I once read in a design magazine that it is best to wait six months after moving into a new place before making any big changes. In this way, you’re able to get a better sense of the way the light streams (or doesn’t), the way the traffic flows in the space, how rooms are actually used, that sort of thing. This was ages before I had ever lived in a place of my own – pretty sure I was still in high school when I read this tip – so it was all abstract advice at the time.
When we first moved into this place, it was on a short-term lease which is what I wanted at the time. As the terms were drawing to a close, I requested and was granted a lengthy extension. Knowing we were going to be here for the next little while was an important conduit to settling as we have, and I credit the rapidity with which things fell into place with having lived here for just over six months and having a pretty clear idea of how we needed the space to work for us.
And work for us, it does. I’ve quickly become the kind of lady who vacuums the entire house as part of the nightly bedtime ritual, collecting the day’s dust and giving thanks for how perfectly functional and attractive our tiny apartment palace has turned out to be.
All in all, we acquired very little by way of this renovation. Mostly, it was a purging of what we didn’t need and a shuffling of what we already had with the addition of three extremely significant elements – the bookshelf and dresser in the kids’ room, and the workstation in mine. We replaced the rug we had under the bunkbeds with something that works much better and is so much prettier to look at, we hung a few strands of inexpensive lights, and we mounted a generic piece of peg board in the kitchen. Beyond that, most of what we spent went toward shelving in the garage which has paid for itself in spades if you ask me. I haven’t crunched the exact numbers, and frankly it doesn’t interest me, because all that really matters is that we had a shoestring budget to work with, we did not overspend, and even if we’d spent a million dollars I don’t think it could have turned out any better than it did. I’m over the moon, and can’t wait for the big kids – who’ve been with their dad for the past week – to finally get to see the end result.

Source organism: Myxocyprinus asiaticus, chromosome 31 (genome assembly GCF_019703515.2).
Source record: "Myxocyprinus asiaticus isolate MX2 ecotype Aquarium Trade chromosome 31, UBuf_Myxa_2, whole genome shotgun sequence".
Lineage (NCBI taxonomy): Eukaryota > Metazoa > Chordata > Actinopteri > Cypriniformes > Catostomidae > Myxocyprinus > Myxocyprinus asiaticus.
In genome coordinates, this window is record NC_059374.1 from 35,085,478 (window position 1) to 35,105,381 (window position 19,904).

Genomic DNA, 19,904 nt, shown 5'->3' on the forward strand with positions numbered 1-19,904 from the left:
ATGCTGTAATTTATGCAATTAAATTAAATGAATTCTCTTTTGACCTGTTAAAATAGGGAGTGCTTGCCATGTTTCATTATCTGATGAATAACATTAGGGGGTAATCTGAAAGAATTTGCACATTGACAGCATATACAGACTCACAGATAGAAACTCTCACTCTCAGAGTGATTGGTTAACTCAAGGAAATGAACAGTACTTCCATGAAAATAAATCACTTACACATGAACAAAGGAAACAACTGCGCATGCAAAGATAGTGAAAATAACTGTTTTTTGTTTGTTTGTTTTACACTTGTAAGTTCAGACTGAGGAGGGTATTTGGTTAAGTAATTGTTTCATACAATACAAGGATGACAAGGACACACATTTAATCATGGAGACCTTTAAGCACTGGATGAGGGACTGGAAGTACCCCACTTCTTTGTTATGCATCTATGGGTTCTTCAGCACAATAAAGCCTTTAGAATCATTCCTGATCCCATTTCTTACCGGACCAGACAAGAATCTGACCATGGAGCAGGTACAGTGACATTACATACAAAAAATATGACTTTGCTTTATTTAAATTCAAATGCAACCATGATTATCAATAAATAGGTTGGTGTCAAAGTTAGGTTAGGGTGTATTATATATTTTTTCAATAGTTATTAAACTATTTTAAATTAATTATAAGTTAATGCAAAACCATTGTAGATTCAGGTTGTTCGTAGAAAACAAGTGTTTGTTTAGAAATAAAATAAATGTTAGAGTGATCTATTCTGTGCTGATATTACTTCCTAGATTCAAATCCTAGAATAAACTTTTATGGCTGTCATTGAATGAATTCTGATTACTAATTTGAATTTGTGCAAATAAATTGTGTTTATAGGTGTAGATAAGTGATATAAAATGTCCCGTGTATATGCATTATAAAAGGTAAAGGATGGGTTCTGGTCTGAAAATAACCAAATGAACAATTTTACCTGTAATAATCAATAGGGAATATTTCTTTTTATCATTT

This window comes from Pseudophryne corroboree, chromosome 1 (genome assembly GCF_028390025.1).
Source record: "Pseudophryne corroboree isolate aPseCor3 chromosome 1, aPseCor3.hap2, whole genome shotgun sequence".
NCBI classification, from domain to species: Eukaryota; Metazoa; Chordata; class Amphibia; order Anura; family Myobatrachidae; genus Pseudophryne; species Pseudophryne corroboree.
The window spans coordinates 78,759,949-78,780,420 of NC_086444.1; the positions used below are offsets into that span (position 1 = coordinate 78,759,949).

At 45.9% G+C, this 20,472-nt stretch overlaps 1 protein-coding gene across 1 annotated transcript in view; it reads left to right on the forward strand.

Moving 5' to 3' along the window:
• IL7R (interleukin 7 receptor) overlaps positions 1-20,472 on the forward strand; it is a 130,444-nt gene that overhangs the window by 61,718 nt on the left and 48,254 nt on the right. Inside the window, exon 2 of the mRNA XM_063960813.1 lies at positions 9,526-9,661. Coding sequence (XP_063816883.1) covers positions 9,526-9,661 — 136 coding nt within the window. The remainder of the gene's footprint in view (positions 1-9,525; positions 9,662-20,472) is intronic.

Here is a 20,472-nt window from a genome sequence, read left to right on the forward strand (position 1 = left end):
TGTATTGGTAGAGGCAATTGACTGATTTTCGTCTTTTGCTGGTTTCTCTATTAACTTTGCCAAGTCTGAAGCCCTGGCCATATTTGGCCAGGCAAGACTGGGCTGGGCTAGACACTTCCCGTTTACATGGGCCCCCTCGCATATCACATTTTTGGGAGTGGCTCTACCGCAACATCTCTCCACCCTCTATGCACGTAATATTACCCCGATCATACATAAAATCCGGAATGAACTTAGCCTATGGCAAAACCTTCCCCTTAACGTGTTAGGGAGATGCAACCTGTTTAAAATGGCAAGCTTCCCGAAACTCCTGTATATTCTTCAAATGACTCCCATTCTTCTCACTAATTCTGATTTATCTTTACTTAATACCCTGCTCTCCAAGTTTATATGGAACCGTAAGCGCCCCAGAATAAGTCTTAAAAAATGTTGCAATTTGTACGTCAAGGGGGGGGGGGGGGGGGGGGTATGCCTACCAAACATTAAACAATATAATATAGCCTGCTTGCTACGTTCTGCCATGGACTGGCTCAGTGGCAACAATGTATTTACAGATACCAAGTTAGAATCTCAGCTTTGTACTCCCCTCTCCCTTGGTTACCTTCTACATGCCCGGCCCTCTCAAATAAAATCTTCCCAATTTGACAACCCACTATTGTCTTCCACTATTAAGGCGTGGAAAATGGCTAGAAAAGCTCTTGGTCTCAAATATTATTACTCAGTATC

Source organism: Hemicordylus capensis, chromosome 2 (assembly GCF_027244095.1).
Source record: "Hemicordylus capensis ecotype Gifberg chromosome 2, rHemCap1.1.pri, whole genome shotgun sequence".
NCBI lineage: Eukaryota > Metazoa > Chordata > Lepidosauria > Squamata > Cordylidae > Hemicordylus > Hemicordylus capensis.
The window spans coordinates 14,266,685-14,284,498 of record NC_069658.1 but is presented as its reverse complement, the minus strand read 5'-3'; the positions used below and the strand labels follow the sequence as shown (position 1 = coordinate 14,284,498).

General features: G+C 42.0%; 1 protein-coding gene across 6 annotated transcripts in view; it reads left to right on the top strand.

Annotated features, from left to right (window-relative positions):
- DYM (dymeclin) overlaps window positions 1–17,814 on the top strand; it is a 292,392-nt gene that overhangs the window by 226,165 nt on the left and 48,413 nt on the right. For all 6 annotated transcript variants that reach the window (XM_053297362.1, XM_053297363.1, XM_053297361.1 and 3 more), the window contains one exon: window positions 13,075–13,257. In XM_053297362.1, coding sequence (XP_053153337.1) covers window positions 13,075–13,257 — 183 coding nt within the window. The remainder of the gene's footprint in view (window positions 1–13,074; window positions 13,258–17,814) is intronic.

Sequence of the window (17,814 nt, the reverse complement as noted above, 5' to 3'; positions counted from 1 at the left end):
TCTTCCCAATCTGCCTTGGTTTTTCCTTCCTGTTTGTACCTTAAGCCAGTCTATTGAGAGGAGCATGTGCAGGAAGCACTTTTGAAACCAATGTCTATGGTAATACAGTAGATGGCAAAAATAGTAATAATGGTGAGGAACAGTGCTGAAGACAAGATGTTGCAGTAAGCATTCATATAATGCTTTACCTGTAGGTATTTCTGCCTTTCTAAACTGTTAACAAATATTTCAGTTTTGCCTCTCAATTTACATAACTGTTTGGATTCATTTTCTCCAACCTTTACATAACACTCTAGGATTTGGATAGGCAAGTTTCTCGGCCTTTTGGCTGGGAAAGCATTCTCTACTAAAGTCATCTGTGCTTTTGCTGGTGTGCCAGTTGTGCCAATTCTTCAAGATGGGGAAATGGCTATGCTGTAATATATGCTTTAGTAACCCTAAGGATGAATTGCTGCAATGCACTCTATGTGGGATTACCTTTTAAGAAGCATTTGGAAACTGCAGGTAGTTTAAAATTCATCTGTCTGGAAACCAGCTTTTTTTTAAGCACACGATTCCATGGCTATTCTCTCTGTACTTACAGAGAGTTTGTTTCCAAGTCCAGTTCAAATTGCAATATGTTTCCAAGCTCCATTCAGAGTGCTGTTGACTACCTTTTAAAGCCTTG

On April 21, I started a project breakdown which I called “our tiny apartment reno” and I gave myself the end date of 6/30. Today, we are halfway through May and the things remaining on that list are either minor details (find a non-hideous kitchen mat), are things I’m not interested in purchasing online (frames), or tasks that require additional help. Basically, we’ve finished all we can and about six week ahead of schedule. Add to that the fact that the garage – which wasn’t originally factored into this project and had a separate deadline of it’s own, my birthday – is also done, more than two months prior to when I’d thought it’d be finished. Good stuff. Addicting stuff. I can totally see why flipping houses is a thing people do. It’s a little bit magic, and I look forward to doing it again.
Even more, though, I look forward to living into this space we’ve created, watching it transform with the seasons. I said to my husband last night that I’d spent the last several years thinking our time living on Eagle Street was going to be our good old days, but it turns out they are just getting started.